Type 1 diabetes screening: Parents in Western Sydney can now register their child for free screening
Parents of infants aged 6-12 months in Western Sydney can now have their child tested for free to determine if they are at risk of developing type 1 diabetes in childhood.
Type 1 diabetes is a lifelong autoimmune condition that affects 1 in 300 children in Australia, (1) 90 per cent of whom have no family history of the condition (2). The current challenge with type 1 diabetes is that it can be difficult to identify, often with children not being diagnosed until they are very sick and require emergency care.
The condition occurs when the immune system mistakenly attacks the insulin-producing cells in the pancreas. 2 Insulin helps the body convert glucose (sugar) from food into fuel, and without it, glucose can build up in the bloodstream to dangerous levels.
The Type 1 Diabetes National Screening Pilot
, funded by JDRF and led by a team at the University of Sydney, identifies children at risk of developing type 1 diabetes through a free, simple, saliva swab, therefore minimising the chance of serious immediate and long-term health complications.
Offered to infants aged 6-12 months in Western Sydney the simple test can be done from the comfort of your own home or with a local GP or participating pharmacy. Dr Kirstine Bell, who led the development of the program at the University of Sydney explains how it works:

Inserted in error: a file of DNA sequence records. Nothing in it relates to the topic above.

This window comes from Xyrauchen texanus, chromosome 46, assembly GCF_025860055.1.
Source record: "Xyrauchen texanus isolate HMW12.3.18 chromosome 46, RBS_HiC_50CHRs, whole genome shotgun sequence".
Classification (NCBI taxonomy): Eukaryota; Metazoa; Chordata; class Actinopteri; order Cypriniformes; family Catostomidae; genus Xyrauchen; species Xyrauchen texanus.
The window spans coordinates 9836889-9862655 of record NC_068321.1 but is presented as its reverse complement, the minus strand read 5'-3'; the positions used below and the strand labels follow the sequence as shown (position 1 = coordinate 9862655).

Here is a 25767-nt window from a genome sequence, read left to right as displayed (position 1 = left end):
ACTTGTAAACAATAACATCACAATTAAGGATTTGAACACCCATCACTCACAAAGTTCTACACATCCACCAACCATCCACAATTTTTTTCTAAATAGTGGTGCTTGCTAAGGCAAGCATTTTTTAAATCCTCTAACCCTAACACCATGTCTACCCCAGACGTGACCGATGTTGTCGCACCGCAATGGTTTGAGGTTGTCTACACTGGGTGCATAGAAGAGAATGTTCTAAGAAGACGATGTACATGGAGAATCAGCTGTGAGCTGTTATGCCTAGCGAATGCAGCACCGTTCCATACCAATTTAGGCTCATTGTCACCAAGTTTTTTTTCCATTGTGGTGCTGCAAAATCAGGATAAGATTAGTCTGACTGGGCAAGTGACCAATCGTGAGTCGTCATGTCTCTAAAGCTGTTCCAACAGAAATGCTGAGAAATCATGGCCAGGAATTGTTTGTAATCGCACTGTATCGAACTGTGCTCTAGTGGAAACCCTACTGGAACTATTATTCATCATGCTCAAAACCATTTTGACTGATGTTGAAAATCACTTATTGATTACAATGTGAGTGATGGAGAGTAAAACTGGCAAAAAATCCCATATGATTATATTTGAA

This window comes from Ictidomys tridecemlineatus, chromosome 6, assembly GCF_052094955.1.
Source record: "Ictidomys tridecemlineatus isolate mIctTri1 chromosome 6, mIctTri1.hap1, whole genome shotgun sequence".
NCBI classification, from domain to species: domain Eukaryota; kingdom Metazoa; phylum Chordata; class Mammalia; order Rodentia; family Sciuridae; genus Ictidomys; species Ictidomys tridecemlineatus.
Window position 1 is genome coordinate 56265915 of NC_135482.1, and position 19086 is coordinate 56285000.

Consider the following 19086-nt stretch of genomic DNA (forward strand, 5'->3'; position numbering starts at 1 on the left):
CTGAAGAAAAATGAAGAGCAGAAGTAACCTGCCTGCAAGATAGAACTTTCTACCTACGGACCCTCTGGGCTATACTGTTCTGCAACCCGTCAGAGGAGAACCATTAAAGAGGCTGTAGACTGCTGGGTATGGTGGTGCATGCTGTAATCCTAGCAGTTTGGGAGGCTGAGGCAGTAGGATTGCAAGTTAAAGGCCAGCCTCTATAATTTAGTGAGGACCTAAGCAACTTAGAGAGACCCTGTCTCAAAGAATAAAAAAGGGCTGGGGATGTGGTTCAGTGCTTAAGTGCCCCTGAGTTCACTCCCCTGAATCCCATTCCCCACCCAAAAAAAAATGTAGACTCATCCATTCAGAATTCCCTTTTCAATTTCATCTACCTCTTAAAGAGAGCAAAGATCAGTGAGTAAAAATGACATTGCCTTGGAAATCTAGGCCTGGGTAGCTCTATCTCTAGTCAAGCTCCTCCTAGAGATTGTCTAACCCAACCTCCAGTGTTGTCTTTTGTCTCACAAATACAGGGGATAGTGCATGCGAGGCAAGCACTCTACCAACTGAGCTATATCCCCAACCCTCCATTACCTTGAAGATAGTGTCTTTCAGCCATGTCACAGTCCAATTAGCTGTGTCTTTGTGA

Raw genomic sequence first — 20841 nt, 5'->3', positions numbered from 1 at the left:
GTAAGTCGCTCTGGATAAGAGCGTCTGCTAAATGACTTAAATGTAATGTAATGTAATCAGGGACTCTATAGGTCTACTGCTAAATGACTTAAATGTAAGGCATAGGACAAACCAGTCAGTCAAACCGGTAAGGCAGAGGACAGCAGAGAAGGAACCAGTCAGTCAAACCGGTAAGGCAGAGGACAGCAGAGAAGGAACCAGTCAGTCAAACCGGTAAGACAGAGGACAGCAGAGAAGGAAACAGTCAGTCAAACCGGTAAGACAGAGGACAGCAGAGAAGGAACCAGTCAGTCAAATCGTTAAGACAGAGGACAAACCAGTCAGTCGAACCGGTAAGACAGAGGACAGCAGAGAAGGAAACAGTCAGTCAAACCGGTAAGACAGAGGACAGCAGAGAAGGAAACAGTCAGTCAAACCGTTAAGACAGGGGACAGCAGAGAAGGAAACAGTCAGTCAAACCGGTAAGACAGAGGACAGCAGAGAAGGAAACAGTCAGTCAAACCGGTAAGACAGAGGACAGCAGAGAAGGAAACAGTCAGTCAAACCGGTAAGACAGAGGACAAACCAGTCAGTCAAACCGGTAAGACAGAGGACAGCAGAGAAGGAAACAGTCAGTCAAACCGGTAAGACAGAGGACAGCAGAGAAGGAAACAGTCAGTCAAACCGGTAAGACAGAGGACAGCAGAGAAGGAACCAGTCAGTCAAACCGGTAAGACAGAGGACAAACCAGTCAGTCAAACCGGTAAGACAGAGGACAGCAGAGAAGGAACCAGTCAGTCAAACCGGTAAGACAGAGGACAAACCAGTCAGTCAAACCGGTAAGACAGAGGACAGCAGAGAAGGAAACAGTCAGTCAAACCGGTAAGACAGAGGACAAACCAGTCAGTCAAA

“Parents can register for their free test kit online which will be delivered to their house. All they need to do is collect a saliva swab from their child’s mouth and then post the sample back to us. The test will be analysed to determine if their child is at risk of developing type 1 diabetes in childhood”.
For the majority of children, early screening for type 1 diabetes will show a low chance of developing the condition. Children who are identified as having an increased risk will be notified and invited for regular follow up testing to monitor for very early signs of the condition. For these families, the simple test can provide big outcomes, providing a pathway for earlier diagnosis and improved long-term health outcomes.
While a type 1 diabetes diagnosis will always take an emotional toll on families, early intervention and the right support can help lessen that burden, which is why the Type 1 Diabetes National Screening Pilot
is designed to not only identify those children who may be at risk of developing type 1 diabetes, but to provide education and support along the way.
There is broad network of community and patient organisations in Australia to help children and families living with type 1 diabetes. From emotional support to navigating the practicalities of a type 1 diabetes diagnosis, support is available at every stage.
The research pilot is funded by JDRF, the leading supporter of type 1 diabetes research in the world. JDRF is dedicated to ending type 1 diabetes, and making the lives of people already diagnosed, or at risk of diagnosis, easier, safer, and healthier until that happens.
To find out more about the Type 1 Diabetes National Screening Pilot
and your child’s eligibility to take part please visit http://www.kidsdiabetesscreen.com.au
To find out more about JDRF, visit their website
1. Australian Institute of Health and Welfare, Diabetes. Available at www.aihw.gov.au/reports/diabetes/diabetes/contents/how-many-australians-have-diabetes/type-1-diabetes
[last accessed October 2022]
2. JDRF, What causes type 1 diabetes? Available at: https://jdrf.org.uk/information-support/about-type-1-diabetes/causes-of-type-1-diabetes/
[last accessed October 2022]
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